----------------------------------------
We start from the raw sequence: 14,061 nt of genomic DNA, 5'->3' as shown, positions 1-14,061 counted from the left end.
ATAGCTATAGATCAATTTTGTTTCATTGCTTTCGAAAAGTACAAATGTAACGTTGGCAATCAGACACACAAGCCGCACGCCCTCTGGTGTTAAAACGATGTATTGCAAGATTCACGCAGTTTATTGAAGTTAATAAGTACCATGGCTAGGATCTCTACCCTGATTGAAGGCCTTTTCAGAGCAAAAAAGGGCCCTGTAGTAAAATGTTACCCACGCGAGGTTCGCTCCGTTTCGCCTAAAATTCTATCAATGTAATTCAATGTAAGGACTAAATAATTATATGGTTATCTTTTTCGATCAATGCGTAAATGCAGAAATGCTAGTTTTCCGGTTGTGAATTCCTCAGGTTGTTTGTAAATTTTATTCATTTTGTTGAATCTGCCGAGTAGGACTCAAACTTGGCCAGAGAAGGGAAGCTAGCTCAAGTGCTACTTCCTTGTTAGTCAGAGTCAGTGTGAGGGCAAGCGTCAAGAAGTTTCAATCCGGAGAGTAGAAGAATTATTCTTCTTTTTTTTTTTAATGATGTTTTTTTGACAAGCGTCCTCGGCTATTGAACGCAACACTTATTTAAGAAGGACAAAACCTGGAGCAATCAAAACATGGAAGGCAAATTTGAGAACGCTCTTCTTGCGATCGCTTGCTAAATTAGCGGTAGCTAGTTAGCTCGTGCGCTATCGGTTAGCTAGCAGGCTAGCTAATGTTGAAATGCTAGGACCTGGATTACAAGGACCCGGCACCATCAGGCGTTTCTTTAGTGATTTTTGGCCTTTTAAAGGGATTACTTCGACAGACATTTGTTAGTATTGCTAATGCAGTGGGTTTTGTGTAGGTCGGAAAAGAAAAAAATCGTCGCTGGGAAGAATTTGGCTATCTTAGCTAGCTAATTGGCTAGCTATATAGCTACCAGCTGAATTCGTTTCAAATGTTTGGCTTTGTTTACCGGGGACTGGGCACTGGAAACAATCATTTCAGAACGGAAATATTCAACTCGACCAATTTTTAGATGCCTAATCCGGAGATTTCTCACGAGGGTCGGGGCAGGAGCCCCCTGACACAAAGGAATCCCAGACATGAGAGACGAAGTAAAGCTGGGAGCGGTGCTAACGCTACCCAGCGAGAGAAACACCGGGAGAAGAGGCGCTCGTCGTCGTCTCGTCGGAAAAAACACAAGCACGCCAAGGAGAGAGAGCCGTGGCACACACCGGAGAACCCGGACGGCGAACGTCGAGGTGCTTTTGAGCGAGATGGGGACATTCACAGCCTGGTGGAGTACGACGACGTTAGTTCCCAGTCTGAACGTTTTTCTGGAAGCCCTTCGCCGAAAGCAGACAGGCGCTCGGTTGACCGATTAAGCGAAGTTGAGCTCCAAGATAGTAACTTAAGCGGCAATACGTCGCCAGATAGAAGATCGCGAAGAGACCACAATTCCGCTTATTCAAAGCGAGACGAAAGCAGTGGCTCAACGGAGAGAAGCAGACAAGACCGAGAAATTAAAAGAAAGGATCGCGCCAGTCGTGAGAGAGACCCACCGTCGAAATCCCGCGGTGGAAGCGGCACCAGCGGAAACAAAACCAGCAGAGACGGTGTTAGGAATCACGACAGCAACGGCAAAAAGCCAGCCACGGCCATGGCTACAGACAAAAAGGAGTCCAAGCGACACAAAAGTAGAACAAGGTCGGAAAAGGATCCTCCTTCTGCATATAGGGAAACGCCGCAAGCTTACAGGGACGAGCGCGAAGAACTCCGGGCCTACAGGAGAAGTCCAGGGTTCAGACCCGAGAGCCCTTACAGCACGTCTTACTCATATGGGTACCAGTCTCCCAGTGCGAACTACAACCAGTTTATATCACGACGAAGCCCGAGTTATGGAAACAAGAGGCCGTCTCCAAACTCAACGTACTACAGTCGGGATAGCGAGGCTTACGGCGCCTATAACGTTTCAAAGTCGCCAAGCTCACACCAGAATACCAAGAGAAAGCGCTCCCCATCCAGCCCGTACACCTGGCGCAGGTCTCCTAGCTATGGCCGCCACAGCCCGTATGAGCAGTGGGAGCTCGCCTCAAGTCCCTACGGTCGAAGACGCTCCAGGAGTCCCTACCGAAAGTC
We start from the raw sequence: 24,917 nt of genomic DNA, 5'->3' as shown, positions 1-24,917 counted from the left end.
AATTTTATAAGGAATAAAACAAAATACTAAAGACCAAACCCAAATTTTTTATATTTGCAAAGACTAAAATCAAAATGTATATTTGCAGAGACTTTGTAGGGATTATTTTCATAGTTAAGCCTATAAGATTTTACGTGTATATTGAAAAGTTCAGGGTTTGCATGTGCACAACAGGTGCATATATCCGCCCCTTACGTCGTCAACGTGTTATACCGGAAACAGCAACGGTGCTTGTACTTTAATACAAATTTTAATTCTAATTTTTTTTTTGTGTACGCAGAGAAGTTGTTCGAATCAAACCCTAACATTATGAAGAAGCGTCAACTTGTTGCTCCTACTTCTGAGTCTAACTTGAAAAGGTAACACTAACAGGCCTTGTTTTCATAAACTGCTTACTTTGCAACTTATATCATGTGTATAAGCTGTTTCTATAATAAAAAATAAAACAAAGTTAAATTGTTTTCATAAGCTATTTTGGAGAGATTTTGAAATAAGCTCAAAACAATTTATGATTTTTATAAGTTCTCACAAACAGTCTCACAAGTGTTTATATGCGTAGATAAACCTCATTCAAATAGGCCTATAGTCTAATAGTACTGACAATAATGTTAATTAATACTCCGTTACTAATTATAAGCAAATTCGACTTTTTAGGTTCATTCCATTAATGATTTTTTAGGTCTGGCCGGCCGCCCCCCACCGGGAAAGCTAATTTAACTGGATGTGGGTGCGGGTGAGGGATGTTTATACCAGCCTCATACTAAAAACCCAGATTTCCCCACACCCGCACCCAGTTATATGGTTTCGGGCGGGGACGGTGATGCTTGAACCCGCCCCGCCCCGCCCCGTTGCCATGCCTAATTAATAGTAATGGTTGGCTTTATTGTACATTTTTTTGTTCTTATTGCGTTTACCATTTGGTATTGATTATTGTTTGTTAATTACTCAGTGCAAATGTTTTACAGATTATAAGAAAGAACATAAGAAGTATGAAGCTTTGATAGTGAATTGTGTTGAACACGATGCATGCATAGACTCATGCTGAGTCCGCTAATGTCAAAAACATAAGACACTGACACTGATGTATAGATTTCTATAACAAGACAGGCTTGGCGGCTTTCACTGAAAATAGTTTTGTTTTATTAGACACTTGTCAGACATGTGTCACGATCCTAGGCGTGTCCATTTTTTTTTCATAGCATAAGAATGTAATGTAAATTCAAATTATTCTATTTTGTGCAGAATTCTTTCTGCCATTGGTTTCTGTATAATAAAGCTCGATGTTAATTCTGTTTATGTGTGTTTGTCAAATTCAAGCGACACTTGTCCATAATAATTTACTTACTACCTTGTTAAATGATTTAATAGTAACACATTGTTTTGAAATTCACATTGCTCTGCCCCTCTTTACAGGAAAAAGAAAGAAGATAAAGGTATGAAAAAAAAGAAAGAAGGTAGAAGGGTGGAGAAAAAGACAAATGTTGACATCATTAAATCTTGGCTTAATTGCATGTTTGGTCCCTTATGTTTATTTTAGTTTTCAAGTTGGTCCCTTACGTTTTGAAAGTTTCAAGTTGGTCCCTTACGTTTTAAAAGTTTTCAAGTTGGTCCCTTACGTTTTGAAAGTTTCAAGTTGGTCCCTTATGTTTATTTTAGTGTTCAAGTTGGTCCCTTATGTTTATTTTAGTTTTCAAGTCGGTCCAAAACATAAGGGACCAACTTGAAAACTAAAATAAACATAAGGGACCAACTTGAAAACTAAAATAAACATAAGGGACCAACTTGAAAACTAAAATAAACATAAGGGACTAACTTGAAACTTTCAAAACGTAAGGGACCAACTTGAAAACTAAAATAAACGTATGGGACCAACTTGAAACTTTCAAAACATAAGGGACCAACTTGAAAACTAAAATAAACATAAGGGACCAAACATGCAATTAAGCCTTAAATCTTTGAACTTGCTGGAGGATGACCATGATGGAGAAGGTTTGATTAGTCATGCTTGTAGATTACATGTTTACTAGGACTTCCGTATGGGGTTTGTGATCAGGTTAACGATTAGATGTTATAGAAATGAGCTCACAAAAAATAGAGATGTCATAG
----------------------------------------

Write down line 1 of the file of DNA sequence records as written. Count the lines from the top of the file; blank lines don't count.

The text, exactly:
We start from the raw sequence: 14,061 nt of genomic DNA, 5'->3' as shown, positions 1-14,061 counted from the left end.